Bug bounties differ from VDPs because they offer compensation based on established parameters to security researchers who report the vulnerabilities they find.

“While several organizations in the federal government have used bug bounty programs effectively, each agency should carefully weigh the cost, organizational competence and maturity required for a strong and sustainable program,” Vought wrote.

Ethical Hacking for the DOD and DODIN

The BOD-20-01 applies to all Federal Executive Branch Departments and Agencies, except for the Department of Defense (DOD), Central Intelligence Agency, and Office of the Director of National Intelligence.

In 2016, the Secretary of Defense, established the VDP that operates to strengthen the security of the DOD and DOD Information Network (DODIN) by providing an additional layer to the defense-in-depth cybersecurity strategy. The DOD and DODIN embraced a previously overlooked yet indispensable resource -- the private-sector security researchers (aka white-hat or ethical hackers).

The success of the program relies solely on expertise and support from the security researcher community which contributes to the overall security of the DOD. The DODIN information technologies, services, and systems provide critical capabilities to all military service members, their families, veterans, DOD civilians, and contractors.

Ultimately, VDP will achieve its objective of ensuring that the DOD can defend the US, by driving an increase in the DODIN’s cyber hygiene.

Cyber Vulnerabilities

As we have discussed in prior articles, hackers take advantage of vulnerabilities of human beings while they are using Internet-connected devices or working in remote work environments. During COVID-19 with emotions and distractions running above normal levels, our cyber defenses could be below normal levels. Unfortunately, this volatile set of circumstances has led to a an increase in cyberattacks.

Without comprehensive cyber insurance, your business may not survive the financial fallout from a cyber incident.

Stand-Alone Cyber Insurance

Your business can protect the bottom line with the services and coverage provided by Stand-Alone Cyber Insurance. For example:

  • If you suffer a data breach – you can obtain support from an incident response team. The team will implement the incident response plan, e.g., help you stop the breach, conduct a forensic investigation, notify all those impacted, recover or restore your data, use public relations to maintain your brand, and possibly defend third-party liability claims or lawsuits for damages by injured parties.
  • If you suffer a ransomware attack -- you can obtain support in negotiating the ransom demand and be compensated for the ransom payment (made with the prior written consent of the insurer).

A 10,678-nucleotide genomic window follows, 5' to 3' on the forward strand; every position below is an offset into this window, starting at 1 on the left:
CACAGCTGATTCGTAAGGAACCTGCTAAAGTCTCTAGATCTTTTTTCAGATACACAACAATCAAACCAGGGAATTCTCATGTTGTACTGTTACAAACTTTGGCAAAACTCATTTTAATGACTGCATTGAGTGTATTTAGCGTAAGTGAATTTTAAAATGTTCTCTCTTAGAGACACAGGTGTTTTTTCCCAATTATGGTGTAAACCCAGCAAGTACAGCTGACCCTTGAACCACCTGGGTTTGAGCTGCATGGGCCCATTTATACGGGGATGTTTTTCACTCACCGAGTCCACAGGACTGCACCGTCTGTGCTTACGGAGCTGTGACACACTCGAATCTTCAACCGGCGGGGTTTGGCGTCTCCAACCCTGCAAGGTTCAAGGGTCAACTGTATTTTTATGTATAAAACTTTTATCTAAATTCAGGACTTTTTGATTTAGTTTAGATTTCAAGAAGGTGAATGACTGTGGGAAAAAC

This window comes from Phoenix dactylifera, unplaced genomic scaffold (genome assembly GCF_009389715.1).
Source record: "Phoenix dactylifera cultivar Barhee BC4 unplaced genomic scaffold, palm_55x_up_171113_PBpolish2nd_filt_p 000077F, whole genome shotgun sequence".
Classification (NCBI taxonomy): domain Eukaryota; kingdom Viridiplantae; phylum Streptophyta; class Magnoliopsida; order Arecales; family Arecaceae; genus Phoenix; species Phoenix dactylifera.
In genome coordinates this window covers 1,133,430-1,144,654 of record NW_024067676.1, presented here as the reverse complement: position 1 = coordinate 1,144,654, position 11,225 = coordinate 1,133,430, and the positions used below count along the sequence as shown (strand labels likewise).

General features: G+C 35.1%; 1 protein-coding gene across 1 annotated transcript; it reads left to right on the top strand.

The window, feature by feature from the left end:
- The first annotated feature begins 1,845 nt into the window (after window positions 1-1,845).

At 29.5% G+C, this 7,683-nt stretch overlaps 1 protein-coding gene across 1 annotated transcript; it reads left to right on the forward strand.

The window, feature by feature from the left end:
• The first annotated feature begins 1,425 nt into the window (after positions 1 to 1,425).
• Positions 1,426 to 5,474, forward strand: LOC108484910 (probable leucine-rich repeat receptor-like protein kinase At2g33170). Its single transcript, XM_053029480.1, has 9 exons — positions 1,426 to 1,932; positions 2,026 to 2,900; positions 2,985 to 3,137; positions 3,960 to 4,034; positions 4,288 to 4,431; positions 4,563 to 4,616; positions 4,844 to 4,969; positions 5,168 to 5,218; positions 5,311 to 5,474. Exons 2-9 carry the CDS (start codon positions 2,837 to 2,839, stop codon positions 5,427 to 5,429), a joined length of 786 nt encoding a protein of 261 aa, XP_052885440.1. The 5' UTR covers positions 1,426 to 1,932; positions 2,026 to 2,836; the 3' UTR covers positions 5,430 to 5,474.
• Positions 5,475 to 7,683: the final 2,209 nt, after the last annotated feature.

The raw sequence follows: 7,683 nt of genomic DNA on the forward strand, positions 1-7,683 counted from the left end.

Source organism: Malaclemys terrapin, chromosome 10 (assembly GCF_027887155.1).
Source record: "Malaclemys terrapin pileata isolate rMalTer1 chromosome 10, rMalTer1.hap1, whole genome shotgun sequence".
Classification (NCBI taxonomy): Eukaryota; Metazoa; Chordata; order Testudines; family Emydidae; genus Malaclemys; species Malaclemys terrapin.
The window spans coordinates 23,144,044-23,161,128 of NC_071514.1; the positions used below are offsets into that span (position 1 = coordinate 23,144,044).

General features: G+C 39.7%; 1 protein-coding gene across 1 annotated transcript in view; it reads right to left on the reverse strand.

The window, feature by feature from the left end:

• If you experience business interruption from a cyberattack -- you can be compensated for lost profits, and extra expenses such as payroll, during the downtime (after a brief waiting period and during a restoration period).
  • If you experience funds transfer fraud -- you can obtain support in recouping some of the funds as well as compensation for the unrecovered funds.

Stand-Alone Cyber Insurance is a Win-Win – first, you win by investing in the services provided in most policies, and second, you win by investing in the coverage provided when faced with a claim or lawsuit for damages.


  • VDPs seek to ensure that federal agencies, including the DOD, fulfill their respective missions via increased cyber hygiene. They cannot do this alone. 
  • Federal government contractors need to contribute to each federal agency’s mission by following proper cyber risk management.
  • A holistic cyber risk management plan is the new foundation of government contracts, including both cybersecurity and Stand-Alone Cyber Insurance. 
  • Your business needs specialist advice from a broker and carrier dedicated to providing comprehensive cyber insurance appropriate for your specific cyber risk tolerance. 
  • In conjunction with its network of specialist insurance carriers, the Cyber Armada Insurance team is here to help you as you seek to win government contracts.

Reach out to a specialist cyber broker, such as Cyber Armada Insurance, to request cyber solutions appropriate for your needs and cyber risk tolerance. We understand the evolving demands and expectations of cyber insurance clients.

Contact Cyber Armada today to examine your company's potential financial losses from a cyberattack.  Contact us at 888.727.6232.

Next Article

Please watch for our upcoming article Cyber Threats to Critical Infrastructure.

This article is made available for informational purposes and is not intended to be a substitute for professional or legal advice. No attorney client relationship is formed or implied between you and the authors(s) or Cyber Armada Insurance.

Topics: Stand-Alone Cyber Insurance Federal Government Federal Agencies VDP Government Contractors

Cyber Armada Team
Posted by Cyber Armada Team on Oct 16, 2020